Uber drivers are not supervised; supply the cars they drive; do not wear Uber uniforms or signage; can drive simultaneously for any competitor, including Lyft, Uber’s biggest competitor; are paid for each ride and have the unfettered option to work as little or as much as they want and whenever they want in the geographical location assigned to their platform.
But to find independent contractor status on this basis, the arbitrator has to ignore some other highly relevant cases, including a 2006 California decision involving drivers who worked for a courier company, JKH Enterprises, Inc. v. Dep’t of Industrial Relations. In JKH, the court found that the drivers were employees despite the following:
[T]he drivers are free to decline to perform a particular delivery when contacted by the dispatcher, even if the driver has indicated his or her availability for the day . . . . All drivers  use their own vehicles . . . They pay for their own gas, car service and maintenance, and insurance . . . . The drivers’ cars do not bear any JKH marking or logo. And the drivers themselves do not wear uniforms or badges that evidence their affiliation or relationship with JKH. Some of the drivers perform delivery services for other companies as well . . . . The drivers receive no particular training. . . . All drivers set their own schedules and choose their own driving routes. Their work is not supervised. Indeed, JKH only has a vague idea of where its working drivers are during the business day. . . . The drivers take time off when they want to and they are not required to ask for permission in order to do so.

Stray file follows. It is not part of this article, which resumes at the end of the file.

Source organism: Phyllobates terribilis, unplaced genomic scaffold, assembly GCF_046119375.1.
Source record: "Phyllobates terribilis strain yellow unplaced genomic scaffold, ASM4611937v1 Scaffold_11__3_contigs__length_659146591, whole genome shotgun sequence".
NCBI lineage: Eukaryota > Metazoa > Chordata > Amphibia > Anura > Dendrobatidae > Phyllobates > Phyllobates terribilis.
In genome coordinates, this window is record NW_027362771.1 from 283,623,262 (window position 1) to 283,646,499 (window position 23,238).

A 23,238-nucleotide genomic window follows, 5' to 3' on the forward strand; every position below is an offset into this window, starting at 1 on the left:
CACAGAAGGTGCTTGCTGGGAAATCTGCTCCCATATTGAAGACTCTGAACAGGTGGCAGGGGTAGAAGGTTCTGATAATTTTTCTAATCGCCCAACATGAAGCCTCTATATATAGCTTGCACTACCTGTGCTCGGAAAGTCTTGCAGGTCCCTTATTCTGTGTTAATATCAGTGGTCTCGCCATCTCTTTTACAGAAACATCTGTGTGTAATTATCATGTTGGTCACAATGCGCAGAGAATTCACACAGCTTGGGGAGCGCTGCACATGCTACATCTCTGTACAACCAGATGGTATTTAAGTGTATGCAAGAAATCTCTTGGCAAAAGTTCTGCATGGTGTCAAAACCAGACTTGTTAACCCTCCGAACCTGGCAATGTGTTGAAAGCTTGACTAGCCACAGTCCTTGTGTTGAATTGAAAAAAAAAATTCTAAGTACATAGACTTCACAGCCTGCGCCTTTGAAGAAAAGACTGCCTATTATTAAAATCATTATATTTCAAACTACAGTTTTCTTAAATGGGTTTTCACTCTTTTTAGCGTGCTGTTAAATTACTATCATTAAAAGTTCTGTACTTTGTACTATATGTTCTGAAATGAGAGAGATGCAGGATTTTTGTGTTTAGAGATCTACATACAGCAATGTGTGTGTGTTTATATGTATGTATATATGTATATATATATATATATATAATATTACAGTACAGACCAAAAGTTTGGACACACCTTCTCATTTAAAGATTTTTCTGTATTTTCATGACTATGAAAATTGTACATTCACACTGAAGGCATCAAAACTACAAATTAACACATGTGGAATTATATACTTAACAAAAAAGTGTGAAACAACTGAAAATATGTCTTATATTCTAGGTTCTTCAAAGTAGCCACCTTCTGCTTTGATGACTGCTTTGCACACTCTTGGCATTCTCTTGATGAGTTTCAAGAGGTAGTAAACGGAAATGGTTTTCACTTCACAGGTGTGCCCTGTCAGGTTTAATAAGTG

So, this particular Uber arbitration award is wrongly decided. Of much broader importance, however, the award brings home something critical about progressive federalism: namely, progressive states need to clarify that gig workers, like Uber drivers, are employees within the meaning of state employment law. Continue reading
The Recorder reports that Uber has “successfully persuaded a private arbitrator that a California driver for the transportation company is an independent contractor, not an employee, in the first arbitration in the United States to test that issue.” While drivers continue to challenge Uber’s mandatory arbitration agreements in court, the arbitrator’s decision represents the outcome of the first of what could become many individual challenges by drivers asserting proper classification as employees, if arbitration agreements are enforced.